Campaign to keep public education funded kicks into high gear
On May 11, a coalition of unions and community groups announced that it had submitted more than a million signatures to place the “California Children’s Education and Health Care Protection Act” on the November ballot to continue the funding benefits of Proposition 30.
The new statewide ballot measure asks voters to extend the more progressive income taxes for the wealthiest 2 percent of Californians, and drop the modest sales tax that is part of the original Prop. 30. The measure will extend the tax on the wealthy for the next 12 years.
Proposition 30, a temporary tax passed by California’s voters in 2012 by a 55-45 margin, has been a game changer for public education and the state’s public sector, pumping $7 to $8 billion per year into state coffers from two sources.
About a billion dollars comes in from a one quarter of one percent increase in the sales tax, and the other $6 billion dollars originates in three tiers of 1, 2, and 3 percent bumps on taxpayers making $250,000, $300,000 and $500,000 per year. This made it an overwhelmingly progressive tax, with the regressive portion — the sales tax — expiring at the end of this year. Without an extension, the tax on the wealthy ends in 2018.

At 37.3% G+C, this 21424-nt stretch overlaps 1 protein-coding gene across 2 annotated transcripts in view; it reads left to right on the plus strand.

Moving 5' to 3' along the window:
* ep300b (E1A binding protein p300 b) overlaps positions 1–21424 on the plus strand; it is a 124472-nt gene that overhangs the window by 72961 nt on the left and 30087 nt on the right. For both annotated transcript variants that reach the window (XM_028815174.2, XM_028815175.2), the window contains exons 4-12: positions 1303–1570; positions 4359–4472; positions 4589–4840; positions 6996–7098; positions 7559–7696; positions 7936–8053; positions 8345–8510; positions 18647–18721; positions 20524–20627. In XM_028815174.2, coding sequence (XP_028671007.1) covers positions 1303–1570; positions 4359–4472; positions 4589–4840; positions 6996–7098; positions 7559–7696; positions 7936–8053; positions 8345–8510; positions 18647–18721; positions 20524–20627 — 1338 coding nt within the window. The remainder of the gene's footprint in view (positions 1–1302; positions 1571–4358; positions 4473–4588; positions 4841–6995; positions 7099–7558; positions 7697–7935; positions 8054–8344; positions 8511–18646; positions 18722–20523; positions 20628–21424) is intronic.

“Thanks to Prop. 30, we have begun to restore the programs and positions lost to the Great Recession,” says CFT President Joshua Pechthalt. “Without asking millionaires to pay a little more so that all of us can benefit, education will return to the devastating years of layoffs and tuition increases. We cannot afford to let Prop. 30 expire.”
CFT is partnering with the CTA, SEIU, and other unions to pass the extension this November.
> Learn more from the campaign to extend Prop. 30.
Poll says voters favor extending Prop. 30
On April 20, the Public Policy Institute of California released the results of its poll, reporting that most Californians say state funding for their local public schools is inadequate and most favor an extension of the Proposition 30 tax increase on higher incomes, as well as a bond measure to pay for school construction projects.
— By CFT Staff